The multiple educational components TSC programmed around its shows caught the attention of the National Endowment for the Arts. As soon as Germantown announced that it was cutting the company's civic funding, the TSC became one of 40 American companies awarded a $25,000 matching grant from the NEA, through ArtsMidwest and the Shakespeare in American Communities Initiative.
The $25,000 was quickly matched, but that money is specifically earmarked to take something called the Romeo and Juliet Project into underprivileged communities.
The Romeo and Juliet Project, initially launched thanks to the generosity of the city of Germantown and since expanded via ArtsMemphis to include three Memphis City Schools, is a program designed to introduce students to Shakespeare in a theatrical, rather than literary, context.
"We know Romeo and Juliet is a part of every incoming freshman's curriculum," McCleary says. "It's in the English department, not the art department. Nevertheless, you've got all these children reading, so we thought that if these actor-teachers could be the first to introduce Shakespeare to these ninth graders, it could really turn them on to Shakespeare. And, because this is Romeo and Juliet, in certain schools we could address pressing current social issues having to do specifically with violence and the death of peers. This was a way to get young people on their feet and talking."
McCleary is transparent and can be outspoken.
"What we do is expensive," he says, running down a list of expenses, from recruiting talent to creating costumes to renting facilities and equipment to engaging professional unions.
"A lot of people think this is a theater town, but it's not," he says, only slightly overstating his case. "People don't move here to make a living in the theater; they move away. So we either need to be training constantly or we need to be going out of town and bringing in new talent," McCleary says. "And I insist on paying everyone."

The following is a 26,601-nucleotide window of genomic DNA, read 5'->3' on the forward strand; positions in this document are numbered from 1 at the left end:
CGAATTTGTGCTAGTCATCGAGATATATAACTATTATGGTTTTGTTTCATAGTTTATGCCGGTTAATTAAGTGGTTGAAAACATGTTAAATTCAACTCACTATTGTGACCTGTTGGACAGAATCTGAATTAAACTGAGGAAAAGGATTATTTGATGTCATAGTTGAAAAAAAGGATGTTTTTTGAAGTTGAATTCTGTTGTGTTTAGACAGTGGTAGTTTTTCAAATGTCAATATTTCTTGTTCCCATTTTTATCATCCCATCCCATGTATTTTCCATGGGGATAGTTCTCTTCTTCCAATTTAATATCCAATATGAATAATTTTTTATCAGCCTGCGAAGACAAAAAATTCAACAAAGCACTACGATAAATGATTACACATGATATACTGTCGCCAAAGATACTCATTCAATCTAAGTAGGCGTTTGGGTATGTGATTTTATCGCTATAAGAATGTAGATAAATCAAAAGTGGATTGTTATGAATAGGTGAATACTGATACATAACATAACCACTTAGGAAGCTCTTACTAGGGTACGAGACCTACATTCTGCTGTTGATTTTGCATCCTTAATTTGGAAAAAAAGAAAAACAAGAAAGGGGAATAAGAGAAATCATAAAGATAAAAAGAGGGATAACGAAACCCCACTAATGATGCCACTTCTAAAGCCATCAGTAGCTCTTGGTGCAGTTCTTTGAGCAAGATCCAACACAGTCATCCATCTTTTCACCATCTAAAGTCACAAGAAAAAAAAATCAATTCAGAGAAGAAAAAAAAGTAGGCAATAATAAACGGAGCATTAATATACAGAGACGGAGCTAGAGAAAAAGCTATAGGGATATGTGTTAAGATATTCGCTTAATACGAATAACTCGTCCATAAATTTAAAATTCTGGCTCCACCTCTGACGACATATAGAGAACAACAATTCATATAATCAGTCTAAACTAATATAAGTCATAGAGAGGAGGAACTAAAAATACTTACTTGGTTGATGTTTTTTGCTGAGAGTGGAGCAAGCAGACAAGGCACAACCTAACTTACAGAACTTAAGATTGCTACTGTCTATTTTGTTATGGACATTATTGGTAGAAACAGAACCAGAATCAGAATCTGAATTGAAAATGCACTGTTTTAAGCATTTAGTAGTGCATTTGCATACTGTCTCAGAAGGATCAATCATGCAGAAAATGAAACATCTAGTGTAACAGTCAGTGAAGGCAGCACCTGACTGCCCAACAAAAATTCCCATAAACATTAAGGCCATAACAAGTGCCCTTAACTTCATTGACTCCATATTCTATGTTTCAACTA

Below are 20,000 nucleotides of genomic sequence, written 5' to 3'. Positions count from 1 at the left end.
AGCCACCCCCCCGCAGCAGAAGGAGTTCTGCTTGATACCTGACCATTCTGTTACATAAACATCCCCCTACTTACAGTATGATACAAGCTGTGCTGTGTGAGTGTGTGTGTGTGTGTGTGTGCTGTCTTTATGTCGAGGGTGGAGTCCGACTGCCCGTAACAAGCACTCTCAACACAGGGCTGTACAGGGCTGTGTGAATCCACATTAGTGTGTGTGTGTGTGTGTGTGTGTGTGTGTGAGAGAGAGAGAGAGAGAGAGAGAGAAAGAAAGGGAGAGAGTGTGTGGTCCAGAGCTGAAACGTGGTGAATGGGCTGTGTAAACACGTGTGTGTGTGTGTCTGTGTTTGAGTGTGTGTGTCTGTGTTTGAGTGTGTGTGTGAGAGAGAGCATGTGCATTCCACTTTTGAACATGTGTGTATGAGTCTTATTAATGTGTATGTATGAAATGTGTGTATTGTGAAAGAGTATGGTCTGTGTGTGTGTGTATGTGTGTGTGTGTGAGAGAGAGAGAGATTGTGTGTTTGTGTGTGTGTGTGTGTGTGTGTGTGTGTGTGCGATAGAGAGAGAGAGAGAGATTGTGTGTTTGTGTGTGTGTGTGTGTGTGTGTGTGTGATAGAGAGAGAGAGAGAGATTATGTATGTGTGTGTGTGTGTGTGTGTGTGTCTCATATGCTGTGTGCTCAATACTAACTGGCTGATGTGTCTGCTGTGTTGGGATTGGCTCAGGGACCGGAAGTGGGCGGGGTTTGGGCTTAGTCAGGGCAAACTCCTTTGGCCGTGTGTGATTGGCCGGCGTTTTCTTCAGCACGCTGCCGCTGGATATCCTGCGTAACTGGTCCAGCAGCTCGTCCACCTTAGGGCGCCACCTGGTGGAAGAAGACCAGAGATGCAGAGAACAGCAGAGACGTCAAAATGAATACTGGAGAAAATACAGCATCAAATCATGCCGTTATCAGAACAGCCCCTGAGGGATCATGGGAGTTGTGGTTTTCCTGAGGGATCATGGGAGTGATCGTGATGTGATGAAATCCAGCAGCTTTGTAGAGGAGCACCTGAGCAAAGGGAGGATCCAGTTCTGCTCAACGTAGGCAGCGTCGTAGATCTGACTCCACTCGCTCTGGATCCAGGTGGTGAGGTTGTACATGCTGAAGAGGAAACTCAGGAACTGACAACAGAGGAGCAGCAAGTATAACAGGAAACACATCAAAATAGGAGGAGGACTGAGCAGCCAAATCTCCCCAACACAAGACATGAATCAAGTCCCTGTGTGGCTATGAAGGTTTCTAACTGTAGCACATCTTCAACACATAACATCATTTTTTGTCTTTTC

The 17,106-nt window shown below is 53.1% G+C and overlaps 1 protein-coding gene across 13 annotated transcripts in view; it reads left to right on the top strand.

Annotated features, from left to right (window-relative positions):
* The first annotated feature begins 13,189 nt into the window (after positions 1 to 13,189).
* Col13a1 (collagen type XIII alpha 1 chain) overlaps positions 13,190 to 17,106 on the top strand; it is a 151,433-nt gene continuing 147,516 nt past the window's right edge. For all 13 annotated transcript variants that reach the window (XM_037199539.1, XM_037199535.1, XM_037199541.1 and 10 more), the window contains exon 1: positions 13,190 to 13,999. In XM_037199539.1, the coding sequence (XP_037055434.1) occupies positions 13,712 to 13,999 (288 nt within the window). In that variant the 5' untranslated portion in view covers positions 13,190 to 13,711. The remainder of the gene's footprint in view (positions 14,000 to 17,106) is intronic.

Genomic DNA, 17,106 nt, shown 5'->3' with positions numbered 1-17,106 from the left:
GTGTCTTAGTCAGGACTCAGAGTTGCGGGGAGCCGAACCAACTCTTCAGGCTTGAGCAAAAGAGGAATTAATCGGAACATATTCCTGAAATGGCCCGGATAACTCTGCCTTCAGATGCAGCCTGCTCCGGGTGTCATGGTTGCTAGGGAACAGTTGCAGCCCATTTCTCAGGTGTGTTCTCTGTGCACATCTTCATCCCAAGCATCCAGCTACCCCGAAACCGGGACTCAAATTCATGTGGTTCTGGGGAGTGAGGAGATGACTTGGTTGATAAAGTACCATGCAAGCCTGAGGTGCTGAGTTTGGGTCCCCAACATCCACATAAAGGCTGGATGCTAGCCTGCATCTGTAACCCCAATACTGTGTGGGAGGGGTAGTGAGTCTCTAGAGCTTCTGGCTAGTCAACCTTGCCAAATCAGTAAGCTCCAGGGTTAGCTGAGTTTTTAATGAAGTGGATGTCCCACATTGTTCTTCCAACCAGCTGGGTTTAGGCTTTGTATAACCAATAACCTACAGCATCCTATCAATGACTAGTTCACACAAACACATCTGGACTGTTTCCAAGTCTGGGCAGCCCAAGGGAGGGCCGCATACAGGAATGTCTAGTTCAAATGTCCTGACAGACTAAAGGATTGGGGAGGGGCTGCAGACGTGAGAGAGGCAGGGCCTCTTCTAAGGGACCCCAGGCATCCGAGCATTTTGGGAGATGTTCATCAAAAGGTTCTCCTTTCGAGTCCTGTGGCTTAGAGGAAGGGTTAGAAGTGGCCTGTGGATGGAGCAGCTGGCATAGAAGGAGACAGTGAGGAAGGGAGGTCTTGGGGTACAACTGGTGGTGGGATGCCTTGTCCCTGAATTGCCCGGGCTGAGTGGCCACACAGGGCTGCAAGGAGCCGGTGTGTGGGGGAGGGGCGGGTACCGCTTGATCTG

When a company member asks McCleary if it really costs $100,000 to produce The Taming of the Shrew, he answers unhesitatingly in the affirmative and lists expenses.
At a time when many donor-dependent organizations are struggling, the TSC has managed to grow its earned-to-donated revenue ratio to more than 40 percent earned.
"And that's not because donations are down," McCleary says. "We've grown every year."
In spite of this relative stability and proven nimbleness, there's still not a lot of room in the budget for shuffling funds when disaster strikes.
"We spend a lot of time producing theater in places where theater was never intended to be produced," McCleary says, describing a costly proposition that has resulted in extraordinary artistic opportunities and interesting partnerships with the Dixon Gallery & Gardens, the IRIS orchestra, and Shelby Farms park. The opportunities to perform in multiple locations in Germantown, but also at locations throughout Shelby County, have also created identity issues for a new company. McCleary thinks it's time for the TSC to start seriously thinking about a permanent home. But where?
"Because we did this in Germantown, people in Memphis question whether it's a Memphis thing," he says, explaining his ongoing conundrum. "And when we perform in Memphis, people here question whether or not it's a Germantown thing."